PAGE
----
“I talked about being trans and the discrimination that LGBTQ kids face in schools, and the fact that we endure so much… People are really hateful and spiteful and say horrible things… I’ve been asking for there to be some sort of set punishment and just understanding of why [these protections] are so important.” – Grace, 14 years old

    “Whether we’re fighting for health care or mental health services or more inclusive classrooms or more inclusive language or anything of that nature, my main thing was just making sure that we’re considering our young people every step of the way, because the choices that our policymakers and legislators make today, we’re gonna have to deal with tomorrow.” – Elijah, 14 years old

    Several cohort members and Voices’ staff meet with Del. Conyer

    (Pictured above: Several cohort members and Voices’ staff meet with Del. Conyer.)

    “Mental health is the same thing as your physical health. It’s just as important, if not more important, so we really need to prioritize that and make it so that everybody has equal opportunities.” – Aaliyana, 16 years old

    “I talked about how bullying is equated to hate crimes at the moment and how that’s just unacceptable because they are two very different things. I asked a lot of the people we spoke with to start building [more protective] systems into schools.” – Chanel, 19 years old

    Cohort members presenting to Sen. McClellan’s office with Voices’ Chief Policy Officer, Emily Griffey

    (Pictured above: Cohort members presenting to Sen. McClellan’s office with Voices’ Chief Policy Officer, Emily Griffey.)

    “There’s just a lack of help… because of language access. I also talked about health insurance and… the human right to just being able to access [medical and mental health treatment].” – Naomi, 17 years old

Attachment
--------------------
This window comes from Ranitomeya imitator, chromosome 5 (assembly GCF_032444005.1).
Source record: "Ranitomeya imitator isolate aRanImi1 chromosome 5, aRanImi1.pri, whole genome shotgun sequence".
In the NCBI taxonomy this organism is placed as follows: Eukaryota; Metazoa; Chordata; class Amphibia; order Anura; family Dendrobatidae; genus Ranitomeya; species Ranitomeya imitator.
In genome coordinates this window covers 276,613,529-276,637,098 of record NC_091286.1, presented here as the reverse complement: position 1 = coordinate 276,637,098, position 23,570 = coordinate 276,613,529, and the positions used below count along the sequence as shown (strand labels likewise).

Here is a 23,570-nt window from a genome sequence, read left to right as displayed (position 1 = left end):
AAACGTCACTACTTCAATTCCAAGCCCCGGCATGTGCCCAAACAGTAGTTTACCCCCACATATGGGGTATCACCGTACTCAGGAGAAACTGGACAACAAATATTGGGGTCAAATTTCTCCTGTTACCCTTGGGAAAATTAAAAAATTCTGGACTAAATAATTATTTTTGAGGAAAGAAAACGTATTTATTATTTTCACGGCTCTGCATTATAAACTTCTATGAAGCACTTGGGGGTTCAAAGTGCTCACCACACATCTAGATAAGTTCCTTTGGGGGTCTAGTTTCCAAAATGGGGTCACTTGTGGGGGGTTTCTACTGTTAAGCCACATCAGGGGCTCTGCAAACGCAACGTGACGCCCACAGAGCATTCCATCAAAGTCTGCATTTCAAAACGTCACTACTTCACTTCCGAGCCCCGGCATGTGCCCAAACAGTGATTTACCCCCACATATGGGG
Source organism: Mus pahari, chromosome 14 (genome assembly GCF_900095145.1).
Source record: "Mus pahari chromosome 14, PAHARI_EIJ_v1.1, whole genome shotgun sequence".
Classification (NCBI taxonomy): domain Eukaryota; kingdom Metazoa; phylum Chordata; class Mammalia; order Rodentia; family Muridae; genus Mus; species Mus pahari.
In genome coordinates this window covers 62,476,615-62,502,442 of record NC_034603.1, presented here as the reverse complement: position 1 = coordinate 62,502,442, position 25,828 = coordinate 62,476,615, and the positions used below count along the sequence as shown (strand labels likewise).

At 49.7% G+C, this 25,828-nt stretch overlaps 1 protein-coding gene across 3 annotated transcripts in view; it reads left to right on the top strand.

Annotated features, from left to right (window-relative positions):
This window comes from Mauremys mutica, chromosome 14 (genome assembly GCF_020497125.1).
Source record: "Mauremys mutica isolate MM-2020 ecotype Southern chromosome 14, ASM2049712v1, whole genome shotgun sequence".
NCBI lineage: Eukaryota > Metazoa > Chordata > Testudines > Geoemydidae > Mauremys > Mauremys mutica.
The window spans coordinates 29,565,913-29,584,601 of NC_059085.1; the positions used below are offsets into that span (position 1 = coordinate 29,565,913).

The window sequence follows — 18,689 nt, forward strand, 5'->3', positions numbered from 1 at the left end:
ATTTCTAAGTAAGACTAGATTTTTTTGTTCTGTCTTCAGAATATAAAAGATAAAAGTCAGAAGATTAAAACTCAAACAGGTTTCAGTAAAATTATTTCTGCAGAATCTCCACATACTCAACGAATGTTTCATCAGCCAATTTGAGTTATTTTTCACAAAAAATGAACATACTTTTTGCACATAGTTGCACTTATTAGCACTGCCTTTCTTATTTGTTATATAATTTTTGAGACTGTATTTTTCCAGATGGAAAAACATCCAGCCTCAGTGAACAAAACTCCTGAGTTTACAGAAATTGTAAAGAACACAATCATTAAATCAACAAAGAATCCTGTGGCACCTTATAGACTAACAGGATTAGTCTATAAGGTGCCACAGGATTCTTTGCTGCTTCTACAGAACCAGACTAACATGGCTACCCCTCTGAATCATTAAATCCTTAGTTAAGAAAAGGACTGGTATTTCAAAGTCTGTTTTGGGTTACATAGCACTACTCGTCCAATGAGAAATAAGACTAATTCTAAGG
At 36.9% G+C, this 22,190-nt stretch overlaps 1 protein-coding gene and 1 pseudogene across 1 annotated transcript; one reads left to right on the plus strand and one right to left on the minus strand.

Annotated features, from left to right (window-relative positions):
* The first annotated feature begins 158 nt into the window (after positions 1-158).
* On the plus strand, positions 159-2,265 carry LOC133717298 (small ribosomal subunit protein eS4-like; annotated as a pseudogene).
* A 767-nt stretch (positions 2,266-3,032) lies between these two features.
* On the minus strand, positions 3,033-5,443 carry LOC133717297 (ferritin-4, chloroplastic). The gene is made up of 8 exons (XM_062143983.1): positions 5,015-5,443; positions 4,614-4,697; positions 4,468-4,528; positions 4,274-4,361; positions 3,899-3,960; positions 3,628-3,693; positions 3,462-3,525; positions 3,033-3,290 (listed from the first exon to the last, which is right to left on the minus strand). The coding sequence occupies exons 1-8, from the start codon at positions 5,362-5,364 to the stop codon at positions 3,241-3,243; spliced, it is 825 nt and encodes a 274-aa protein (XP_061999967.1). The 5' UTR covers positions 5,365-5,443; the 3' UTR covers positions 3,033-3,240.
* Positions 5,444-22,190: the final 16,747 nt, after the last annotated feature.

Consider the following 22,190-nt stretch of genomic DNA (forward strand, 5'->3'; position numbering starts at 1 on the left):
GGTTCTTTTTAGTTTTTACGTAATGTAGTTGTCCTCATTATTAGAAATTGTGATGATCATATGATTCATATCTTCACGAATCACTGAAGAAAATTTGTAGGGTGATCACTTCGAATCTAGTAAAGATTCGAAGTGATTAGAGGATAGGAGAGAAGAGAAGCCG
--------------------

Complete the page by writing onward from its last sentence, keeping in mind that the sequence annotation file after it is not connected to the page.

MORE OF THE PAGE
Cohort members advocate for youth mental health support with Del. Delaney

    (Pictured above: Cohort members advocate for youth mental health support with Del. Delaney.)

    Advocates meeting with Sen. Mason’s offices with Voices’ Policy and Programs Director Allison Gilbreath

    (Pictured above: Advocates meeting with Sen. Mason’s offices with Voices’ Policy and Programs Director Allison Gilbreath.)

    Originally scheduled to be a series of in-person events and legislative meetings, the cohort quickly pivoted in response to the surge in COVID-19 cases and worked together to support and encourage one another throughout the virtual advocacy day. Cohort participants worked with Policy Team members to practice storytelling and connecting their experiences to policy and upcoming legislation.

    This group of changemakers left legislators and the Voices’ team completely inspired, moved, and awe-struck. We know their courageous storytelling is making incredible impact and we were honored and humbled to support them on their advocacy journeys.

  3. Increasing Language Access & Equity in Virginia

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    Virginia is home to speakers of many languages. However, the access to language services are inconsistent across the state varying from agency to agency. Without these consistencies, there are no statewide guidelines to ensuring limited English proficient (LEP) individuals can get access to the adequate services they need. According to Voices for Virginia’s Children:

    • 1 in 4 children are immigrants or living in an immigrant family;
    • 1 in 5 children in Virginia speak a language other than English;
    • 44,000 children may require language access services;

    Languages most often spoken by speakers with limited English proficiency in Virginia include Spanish, Korean, Vietnamese, Chinese, Hindi, and Arabic. Title VI of the Civil Rights Act of 1964 and Executive Order 13166 requires recipients of federal financial assistance to take reasonable steps to make their programs, services, and activities accessible to individuals who are eligible with limited English proficiency.

    In April 2021, the Virginia Department of Health published instructions for English-speaking readers stating the COVID-19 vaccine “will not be required for Virginians.” However, the Spanish-language translation conducted through a Google Translation widget stated, the COVID-19 vaccine, “no sera necesario,” or will not be necessary. Notably, Virginia may have further exacerbated disparities minority communities were already facing. While the public was encouraged to seek credible information, the state failed to ensure it was comprehensive to all.